St. Pennybags is the 'old man' character from the game Monopoly, often called Rich Uncle Penny Bags, he essentially was the main character I thought of when doing the piece, which was for the entry to the Illustrators Assoc. 9x5 exhibition 'Playtime'. The latin translation which is shown as Sanctus Dives Patruus Denarium Sacculos - Holy Rich Uncle Money Bags is depicted subtly on the edges. So the idea was to combine all the old games visually into an old greek icon style theme. The parody was to have a some fun and in away and make him the 'king' of games - someone to pray to, when your losing your game! The games represented are obviously Monopoly, Trivial Pursuit, Darts, Snakes & Ladders, Backgammon, Chess, Scrabble & Cards (Dice). I left Checkers as being more symbolic in the circle of Trivial Pursuit & Darts, as I didn't want to over load the image. The working process is shown below and the final image is here.
A recently completed cast iron Book Press restoration which took a couple of months to complete, but will surely help in the near future. The press was picked up on eBay many years ago and was made by Waterlow and Sons Limited in England. They were a major worldwide engraver of currency, postage stamps, stocks and bond certificates based in London, Watford and Dunstable in England. The company was founded as a family business in 1810 and was acquired in 1961 by De La Rue. But still unsure as to the exact year it was made.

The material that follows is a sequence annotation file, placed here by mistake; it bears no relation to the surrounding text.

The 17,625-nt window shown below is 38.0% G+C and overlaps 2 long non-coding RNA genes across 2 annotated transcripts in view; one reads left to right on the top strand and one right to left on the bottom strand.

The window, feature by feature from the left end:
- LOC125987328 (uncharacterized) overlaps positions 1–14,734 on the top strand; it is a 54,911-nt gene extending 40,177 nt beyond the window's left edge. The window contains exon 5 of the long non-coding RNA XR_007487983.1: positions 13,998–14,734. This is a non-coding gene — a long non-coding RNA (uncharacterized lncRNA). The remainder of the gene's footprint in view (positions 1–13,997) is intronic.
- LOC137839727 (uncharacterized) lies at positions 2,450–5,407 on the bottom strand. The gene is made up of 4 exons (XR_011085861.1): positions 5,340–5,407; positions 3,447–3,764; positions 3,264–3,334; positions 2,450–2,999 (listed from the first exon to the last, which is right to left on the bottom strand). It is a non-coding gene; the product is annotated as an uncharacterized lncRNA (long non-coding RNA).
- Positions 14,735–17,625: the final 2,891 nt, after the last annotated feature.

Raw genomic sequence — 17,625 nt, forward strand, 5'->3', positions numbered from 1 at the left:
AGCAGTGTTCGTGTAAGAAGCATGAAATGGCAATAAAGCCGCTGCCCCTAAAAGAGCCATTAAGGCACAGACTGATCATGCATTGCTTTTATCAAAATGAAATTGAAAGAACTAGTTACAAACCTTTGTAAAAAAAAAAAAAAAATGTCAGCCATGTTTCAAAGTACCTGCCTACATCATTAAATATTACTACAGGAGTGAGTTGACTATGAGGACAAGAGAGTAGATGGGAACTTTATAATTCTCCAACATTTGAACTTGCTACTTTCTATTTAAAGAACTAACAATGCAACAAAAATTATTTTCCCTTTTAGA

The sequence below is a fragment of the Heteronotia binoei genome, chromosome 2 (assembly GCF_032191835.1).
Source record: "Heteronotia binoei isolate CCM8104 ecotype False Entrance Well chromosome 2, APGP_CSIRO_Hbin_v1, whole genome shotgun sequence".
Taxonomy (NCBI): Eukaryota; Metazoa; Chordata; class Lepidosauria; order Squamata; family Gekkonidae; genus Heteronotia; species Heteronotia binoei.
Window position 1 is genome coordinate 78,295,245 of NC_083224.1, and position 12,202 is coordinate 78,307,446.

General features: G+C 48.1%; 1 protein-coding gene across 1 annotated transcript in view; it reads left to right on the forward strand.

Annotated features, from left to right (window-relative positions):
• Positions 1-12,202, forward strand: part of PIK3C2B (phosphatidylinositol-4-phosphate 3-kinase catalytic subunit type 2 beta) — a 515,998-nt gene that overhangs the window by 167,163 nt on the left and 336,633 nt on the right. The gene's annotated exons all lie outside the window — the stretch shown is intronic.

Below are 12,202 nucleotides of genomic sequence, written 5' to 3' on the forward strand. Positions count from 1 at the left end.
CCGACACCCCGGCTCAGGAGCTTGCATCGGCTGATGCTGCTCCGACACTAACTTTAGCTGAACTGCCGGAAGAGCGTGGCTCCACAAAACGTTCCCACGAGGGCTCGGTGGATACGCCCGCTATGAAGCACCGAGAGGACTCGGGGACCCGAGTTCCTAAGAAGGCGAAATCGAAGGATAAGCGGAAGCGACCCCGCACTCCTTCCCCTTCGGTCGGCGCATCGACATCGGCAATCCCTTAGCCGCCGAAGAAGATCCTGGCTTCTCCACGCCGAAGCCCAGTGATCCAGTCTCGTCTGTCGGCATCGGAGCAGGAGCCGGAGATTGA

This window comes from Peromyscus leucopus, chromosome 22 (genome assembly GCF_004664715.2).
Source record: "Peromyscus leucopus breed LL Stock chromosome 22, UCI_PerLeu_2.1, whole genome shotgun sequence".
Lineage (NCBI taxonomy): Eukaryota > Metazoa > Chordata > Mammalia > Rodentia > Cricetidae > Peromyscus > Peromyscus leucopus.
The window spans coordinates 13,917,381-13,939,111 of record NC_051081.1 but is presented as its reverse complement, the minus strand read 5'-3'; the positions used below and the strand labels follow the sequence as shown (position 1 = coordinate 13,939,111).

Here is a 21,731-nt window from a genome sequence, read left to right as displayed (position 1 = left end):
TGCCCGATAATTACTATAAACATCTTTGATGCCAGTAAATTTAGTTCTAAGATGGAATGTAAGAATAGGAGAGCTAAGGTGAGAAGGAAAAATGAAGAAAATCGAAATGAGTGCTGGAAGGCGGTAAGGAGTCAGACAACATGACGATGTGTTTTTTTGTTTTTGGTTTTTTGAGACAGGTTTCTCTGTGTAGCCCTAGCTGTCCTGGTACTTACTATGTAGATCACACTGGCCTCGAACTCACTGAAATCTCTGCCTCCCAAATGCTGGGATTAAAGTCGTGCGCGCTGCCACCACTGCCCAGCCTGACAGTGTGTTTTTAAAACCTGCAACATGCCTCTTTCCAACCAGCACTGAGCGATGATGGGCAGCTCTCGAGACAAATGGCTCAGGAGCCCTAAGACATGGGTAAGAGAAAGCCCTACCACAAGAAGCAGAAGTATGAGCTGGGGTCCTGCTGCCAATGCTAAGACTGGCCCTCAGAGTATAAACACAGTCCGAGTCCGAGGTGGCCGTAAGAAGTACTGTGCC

This process was removing all the brass fittings and grinding of old paint and rust.
Masking the brass and priming the iron.
As you can see, part of the inner handle was damaged, I attempted to make a wax mold, but it didn't take. The next stage I created my own mini forge and melt some brass to pour into recess, but this too didn't take! In the end I took the damaged part to Bill at Perrin Sculpture Foundry and he repaired it perfectly (see first image or stage 6).
This is the first coat of gloss black, an additional five coats were applied, with sanding in between each coat.
Before assembly, a clear coat of lacquer was applied (thanks to Rob Snook from Snook & Company Antique Dealers).